• I constantly grapple with anxiety about going out with groups of people. When training, I’ve mostly avoided long bike rides with a group. When I do them it is with those I’m very familiar with. In this same vein, I run alone or with only one other person who knows my situation.
    • I’ve also avoided riding in a car with other people. I don’t want to have an emergency in someone else’s vehicle.  Now, getting on an airplane can be stressful because I have to be strategic about when to use the bathroom before boarding and landing. There are still times where I’ve been so nervous that I decided to changed into a diaper moments before boarding. There are times that the cumulative effect of these individual situations leaves me mentally exhausted at the end of the day.
  2. Logistical changes

    • I resumed racing triathlons again in June. During my first endurance race (Ironman Lubbock) I was very quickly reminded of how well my mental and overall physical recovery had progressed while being humbled by the limits of my bladder control.
    • Just a few weeks ago experienced more serious consequences of the incomplete recovery during Ironman Florida.
  3. Emotional effects

    • Although I have no desire to make any more children, knowing that I am infertile gets under my skin. Not having the option of a basic biological function is tough to accept at times. I don’t worry or dwell in the feeling, it just leaves me with a sense of being incomplete.
    • Worrying about being able to sustain an erection during sex is both distracting and mentally taxing. It can actually become a self-fulfilling thing. I’ll worry, then become very concerned about being able to sustain the erection which often results in the loss of it. I’ll feel embarrassed or inadequate which feeds a negative mental cycle. I’ve learned that communicating openly and slowing everything down helps me to confidently get back into the moment.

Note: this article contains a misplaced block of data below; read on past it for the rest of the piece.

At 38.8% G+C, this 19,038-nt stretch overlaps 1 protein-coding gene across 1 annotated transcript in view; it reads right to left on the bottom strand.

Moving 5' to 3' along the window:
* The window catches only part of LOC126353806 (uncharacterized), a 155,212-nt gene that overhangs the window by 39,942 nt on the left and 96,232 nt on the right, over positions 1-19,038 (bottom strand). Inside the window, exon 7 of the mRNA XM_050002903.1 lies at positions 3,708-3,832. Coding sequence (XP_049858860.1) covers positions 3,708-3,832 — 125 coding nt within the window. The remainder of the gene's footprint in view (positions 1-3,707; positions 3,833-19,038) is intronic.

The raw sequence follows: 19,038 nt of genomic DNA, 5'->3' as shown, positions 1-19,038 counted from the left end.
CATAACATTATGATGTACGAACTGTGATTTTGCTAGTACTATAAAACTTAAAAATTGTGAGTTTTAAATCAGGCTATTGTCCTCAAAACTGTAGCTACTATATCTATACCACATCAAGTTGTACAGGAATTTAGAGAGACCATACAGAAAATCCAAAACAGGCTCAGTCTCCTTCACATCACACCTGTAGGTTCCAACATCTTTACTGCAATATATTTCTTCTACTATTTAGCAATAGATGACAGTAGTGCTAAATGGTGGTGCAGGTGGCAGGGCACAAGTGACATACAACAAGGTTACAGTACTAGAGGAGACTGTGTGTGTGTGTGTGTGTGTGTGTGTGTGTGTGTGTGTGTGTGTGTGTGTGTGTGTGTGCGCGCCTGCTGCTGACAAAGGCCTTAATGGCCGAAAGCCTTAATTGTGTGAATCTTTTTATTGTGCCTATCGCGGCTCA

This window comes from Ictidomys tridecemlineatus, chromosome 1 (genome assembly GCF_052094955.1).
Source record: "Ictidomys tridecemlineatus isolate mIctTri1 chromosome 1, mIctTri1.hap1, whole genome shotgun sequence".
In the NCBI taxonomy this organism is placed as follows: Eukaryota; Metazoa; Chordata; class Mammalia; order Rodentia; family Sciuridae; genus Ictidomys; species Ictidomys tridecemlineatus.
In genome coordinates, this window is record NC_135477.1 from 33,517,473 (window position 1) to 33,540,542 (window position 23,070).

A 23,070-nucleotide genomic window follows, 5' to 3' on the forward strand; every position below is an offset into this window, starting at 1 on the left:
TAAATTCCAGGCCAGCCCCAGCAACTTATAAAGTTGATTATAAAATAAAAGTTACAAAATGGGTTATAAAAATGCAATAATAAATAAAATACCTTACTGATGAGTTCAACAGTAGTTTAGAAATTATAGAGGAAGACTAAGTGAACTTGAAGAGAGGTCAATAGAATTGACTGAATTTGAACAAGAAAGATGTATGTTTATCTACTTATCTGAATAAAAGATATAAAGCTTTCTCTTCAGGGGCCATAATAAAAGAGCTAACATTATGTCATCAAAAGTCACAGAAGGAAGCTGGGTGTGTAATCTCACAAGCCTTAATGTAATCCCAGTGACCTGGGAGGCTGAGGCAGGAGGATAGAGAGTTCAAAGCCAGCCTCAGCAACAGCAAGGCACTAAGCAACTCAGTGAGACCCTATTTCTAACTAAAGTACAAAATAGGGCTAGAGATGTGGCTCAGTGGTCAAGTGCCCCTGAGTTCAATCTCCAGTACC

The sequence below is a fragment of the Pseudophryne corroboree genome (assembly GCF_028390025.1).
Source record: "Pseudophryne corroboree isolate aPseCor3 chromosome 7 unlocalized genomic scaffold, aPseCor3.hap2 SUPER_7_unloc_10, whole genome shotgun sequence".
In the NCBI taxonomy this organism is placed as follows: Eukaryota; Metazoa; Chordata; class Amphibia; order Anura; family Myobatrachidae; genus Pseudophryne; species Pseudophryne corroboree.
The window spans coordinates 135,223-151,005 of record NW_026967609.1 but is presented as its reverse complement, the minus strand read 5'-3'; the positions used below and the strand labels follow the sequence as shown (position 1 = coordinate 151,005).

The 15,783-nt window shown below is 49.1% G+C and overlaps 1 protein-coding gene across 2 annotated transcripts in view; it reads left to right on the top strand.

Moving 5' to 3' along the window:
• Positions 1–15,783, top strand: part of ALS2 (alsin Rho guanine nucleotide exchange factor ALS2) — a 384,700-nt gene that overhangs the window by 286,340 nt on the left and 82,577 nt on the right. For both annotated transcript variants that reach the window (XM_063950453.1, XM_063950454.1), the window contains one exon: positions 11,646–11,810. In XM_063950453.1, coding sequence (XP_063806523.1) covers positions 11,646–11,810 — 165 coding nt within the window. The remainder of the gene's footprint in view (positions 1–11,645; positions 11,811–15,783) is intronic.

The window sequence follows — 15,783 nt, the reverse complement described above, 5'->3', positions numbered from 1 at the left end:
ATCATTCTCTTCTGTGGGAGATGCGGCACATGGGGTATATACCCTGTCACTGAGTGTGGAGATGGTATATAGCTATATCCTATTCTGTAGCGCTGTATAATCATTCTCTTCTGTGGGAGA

• Without a doubt, I’ve survived cancer and am doing very well. At the same time, I feel uncomfortable saying (or thinking) that I’m a cancer survivor. I’ve seen how cancer can ravage and debilitate the human body in much more serious ways than I’ve endured. Occasionally, I don’t perceive my journey as difficult enough to warrant the label of “cancer survivor”.
  4. Opened heart

    • Navigating such a traumatic circumstance has opened my heart to empathy, compassion, and patience. In particular, compassion and patience with myself. Also, learning to be aware and more present in as many of life’s moments as possible has changed how I frame everything. I tend to find reasons to be grateful and feel love most of the time. As a result, I am usually filled with joy and excitement for what life has to offer.
    • I don’t spend time wondering what might have been or even ask “why me”. I’ve learned to just accept “what is” which provides a level of mental and emotional stillness. There is tremendous freedom in letting go and allowing life to be. 
    • By being open and sharing my experiences, I’ve found a whole new community of wonderful people with whom I share a common goal – recovery, healing and growth. Talking with and sharing parts of life with them has helped me recognize more of the beauty that surrounds each of us.